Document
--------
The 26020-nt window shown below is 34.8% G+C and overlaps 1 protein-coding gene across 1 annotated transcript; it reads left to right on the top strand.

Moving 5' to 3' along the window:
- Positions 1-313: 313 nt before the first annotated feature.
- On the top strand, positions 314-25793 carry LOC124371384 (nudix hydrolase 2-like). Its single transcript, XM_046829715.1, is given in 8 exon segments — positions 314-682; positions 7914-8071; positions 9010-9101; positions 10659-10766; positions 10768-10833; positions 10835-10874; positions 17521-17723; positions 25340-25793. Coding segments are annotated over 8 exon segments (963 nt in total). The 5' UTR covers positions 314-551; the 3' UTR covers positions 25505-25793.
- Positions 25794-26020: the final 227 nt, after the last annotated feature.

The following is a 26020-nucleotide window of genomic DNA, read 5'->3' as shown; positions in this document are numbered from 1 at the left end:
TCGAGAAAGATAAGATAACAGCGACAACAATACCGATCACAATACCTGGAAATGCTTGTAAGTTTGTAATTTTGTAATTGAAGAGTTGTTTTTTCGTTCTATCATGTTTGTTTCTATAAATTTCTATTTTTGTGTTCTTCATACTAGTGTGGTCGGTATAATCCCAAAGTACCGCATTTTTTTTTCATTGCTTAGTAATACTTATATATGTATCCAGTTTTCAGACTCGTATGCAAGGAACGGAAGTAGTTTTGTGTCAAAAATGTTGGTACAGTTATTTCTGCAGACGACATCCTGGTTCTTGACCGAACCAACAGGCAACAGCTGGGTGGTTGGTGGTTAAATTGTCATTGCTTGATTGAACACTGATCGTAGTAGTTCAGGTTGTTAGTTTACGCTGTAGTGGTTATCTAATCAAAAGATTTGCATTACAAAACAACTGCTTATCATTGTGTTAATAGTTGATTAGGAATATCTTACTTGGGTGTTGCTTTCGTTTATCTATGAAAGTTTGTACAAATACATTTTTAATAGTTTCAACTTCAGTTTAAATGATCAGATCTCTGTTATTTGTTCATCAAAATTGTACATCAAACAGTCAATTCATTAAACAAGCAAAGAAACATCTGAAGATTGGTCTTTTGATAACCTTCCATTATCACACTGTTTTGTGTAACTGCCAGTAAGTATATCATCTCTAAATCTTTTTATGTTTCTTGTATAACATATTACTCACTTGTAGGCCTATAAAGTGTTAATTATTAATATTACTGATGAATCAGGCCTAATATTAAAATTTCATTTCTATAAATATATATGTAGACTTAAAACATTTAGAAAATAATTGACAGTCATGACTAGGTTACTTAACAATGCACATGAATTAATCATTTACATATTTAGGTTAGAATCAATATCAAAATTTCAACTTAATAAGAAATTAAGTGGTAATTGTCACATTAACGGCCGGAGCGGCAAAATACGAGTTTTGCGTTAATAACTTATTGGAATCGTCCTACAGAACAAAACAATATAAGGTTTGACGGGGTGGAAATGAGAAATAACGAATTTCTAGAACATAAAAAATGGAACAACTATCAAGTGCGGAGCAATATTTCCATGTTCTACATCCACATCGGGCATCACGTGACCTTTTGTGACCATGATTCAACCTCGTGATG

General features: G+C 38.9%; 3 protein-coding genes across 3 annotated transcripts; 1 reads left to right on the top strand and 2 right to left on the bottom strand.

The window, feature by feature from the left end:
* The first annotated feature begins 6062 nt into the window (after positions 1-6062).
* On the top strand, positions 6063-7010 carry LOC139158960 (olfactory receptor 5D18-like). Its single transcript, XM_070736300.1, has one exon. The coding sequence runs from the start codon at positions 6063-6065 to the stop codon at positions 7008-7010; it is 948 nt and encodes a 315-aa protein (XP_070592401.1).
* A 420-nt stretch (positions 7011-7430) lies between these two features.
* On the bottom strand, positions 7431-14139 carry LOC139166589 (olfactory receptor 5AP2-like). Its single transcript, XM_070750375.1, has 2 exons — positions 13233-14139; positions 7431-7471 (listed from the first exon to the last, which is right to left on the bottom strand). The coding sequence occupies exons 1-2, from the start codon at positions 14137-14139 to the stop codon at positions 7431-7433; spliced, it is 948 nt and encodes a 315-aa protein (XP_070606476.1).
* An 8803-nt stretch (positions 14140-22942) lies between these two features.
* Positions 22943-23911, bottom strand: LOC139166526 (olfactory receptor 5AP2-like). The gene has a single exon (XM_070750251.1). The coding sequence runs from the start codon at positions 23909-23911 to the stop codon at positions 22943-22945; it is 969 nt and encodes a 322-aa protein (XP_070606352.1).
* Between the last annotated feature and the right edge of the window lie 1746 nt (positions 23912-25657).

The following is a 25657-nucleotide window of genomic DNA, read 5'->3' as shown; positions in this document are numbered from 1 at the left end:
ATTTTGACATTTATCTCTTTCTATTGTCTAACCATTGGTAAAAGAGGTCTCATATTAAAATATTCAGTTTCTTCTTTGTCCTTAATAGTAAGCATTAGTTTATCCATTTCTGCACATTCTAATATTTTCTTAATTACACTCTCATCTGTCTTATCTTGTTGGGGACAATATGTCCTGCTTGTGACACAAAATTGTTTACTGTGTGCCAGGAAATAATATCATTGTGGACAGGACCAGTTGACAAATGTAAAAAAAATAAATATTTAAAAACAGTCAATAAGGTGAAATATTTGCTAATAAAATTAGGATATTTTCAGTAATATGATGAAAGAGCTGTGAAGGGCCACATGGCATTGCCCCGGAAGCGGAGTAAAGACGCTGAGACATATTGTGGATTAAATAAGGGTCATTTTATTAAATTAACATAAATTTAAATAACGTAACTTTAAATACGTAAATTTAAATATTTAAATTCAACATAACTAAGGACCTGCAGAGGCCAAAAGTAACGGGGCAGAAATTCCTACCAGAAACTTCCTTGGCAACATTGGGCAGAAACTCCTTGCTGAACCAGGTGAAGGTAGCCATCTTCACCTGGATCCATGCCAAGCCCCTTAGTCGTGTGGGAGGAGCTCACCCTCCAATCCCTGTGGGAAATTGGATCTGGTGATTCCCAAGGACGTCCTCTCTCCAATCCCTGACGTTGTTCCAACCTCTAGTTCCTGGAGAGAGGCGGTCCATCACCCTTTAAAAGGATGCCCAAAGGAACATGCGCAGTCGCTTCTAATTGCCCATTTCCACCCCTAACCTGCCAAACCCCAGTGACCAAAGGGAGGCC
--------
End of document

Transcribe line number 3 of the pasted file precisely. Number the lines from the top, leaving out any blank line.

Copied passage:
- Positions 1-313: 313 nt before the first annotated feature.